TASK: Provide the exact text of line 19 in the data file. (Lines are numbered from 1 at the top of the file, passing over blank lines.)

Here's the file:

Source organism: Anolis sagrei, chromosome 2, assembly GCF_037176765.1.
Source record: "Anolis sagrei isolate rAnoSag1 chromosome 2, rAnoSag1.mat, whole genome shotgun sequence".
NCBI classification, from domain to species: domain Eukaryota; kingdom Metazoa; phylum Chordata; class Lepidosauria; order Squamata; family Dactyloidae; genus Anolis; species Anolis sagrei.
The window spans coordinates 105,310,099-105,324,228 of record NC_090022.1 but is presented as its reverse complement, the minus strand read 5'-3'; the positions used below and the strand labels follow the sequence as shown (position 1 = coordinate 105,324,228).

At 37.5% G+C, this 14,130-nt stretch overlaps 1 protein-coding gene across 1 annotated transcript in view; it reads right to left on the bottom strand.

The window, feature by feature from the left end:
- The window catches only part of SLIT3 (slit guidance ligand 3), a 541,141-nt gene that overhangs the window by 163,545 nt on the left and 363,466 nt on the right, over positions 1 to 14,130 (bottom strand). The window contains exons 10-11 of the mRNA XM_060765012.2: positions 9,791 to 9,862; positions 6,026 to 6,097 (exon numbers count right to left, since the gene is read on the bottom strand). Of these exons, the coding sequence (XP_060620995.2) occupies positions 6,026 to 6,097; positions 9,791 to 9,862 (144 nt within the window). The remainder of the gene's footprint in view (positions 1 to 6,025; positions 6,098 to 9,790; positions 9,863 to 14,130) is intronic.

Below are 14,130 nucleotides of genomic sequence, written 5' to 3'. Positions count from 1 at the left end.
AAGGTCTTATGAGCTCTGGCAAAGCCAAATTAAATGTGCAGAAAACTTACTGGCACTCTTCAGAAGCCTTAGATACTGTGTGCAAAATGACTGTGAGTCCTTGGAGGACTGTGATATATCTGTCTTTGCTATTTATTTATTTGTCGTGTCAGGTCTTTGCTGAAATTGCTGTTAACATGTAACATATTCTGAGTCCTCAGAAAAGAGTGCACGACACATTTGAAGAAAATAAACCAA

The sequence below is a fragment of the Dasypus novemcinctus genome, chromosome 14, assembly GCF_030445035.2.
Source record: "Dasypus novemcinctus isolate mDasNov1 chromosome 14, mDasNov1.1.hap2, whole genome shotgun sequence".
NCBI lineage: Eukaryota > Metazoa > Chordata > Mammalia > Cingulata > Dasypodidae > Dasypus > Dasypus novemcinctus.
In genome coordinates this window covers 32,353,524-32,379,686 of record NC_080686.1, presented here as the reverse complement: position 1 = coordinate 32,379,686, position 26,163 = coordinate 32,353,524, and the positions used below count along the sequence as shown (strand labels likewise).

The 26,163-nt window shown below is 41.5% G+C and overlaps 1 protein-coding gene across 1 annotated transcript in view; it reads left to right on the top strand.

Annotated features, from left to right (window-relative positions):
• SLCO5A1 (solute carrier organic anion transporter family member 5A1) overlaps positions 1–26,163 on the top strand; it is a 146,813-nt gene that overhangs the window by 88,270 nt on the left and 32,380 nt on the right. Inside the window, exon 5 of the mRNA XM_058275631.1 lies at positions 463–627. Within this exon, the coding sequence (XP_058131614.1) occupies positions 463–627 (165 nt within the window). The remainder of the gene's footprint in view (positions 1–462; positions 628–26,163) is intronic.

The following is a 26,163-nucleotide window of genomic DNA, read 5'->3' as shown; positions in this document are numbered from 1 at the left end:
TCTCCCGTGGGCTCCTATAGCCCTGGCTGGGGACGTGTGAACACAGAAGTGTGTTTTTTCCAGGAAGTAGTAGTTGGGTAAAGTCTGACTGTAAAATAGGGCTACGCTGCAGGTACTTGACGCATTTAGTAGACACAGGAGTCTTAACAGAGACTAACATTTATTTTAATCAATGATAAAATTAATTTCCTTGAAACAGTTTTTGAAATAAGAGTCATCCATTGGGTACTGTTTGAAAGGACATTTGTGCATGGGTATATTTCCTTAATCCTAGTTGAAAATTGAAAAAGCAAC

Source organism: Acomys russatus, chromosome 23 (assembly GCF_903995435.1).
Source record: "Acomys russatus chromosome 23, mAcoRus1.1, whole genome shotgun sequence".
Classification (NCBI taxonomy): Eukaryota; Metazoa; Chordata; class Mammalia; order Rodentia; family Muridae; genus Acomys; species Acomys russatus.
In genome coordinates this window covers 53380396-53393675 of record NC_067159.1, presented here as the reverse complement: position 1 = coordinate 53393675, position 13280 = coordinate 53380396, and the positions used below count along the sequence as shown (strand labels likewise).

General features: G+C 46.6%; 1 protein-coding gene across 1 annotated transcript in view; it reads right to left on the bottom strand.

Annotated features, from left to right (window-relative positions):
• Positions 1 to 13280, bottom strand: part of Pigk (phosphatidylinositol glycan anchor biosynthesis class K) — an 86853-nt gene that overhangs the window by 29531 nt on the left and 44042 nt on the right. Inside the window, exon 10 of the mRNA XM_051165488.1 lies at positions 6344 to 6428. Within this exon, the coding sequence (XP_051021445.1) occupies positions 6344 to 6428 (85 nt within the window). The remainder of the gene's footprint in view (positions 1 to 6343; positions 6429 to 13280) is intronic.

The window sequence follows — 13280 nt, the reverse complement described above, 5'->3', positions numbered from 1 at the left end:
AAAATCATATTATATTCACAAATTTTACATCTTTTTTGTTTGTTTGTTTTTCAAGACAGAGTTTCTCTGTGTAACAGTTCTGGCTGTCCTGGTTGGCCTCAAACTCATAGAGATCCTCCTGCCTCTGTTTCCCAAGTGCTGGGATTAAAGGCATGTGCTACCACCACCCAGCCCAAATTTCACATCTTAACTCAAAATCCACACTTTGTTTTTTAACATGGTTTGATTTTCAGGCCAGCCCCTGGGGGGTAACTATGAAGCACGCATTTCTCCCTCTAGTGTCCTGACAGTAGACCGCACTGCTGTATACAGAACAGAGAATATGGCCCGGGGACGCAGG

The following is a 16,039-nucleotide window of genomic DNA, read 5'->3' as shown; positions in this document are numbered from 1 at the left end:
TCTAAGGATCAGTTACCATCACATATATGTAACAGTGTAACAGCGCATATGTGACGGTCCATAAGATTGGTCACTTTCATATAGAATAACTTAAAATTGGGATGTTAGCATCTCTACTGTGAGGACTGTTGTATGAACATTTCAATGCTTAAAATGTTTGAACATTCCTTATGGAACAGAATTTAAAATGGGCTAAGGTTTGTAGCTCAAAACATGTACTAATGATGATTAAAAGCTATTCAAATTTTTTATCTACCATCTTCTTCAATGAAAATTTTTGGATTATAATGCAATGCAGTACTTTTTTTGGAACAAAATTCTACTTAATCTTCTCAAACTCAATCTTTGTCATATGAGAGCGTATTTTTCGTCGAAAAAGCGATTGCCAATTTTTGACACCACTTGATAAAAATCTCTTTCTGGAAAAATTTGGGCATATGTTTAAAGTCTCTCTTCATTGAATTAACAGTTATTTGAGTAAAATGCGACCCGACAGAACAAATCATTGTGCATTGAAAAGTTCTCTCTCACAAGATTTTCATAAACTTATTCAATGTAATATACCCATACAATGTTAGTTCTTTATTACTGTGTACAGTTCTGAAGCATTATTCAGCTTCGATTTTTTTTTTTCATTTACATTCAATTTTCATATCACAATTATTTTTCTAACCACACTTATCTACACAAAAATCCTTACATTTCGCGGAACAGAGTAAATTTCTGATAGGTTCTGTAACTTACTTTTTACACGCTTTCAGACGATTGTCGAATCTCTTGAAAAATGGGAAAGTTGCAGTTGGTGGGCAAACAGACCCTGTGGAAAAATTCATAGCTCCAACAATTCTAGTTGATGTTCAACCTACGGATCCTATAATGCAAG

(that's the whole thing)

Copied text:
Source organism: Acomys russatus, chromosome 23 (assembly GCF_903995435.1).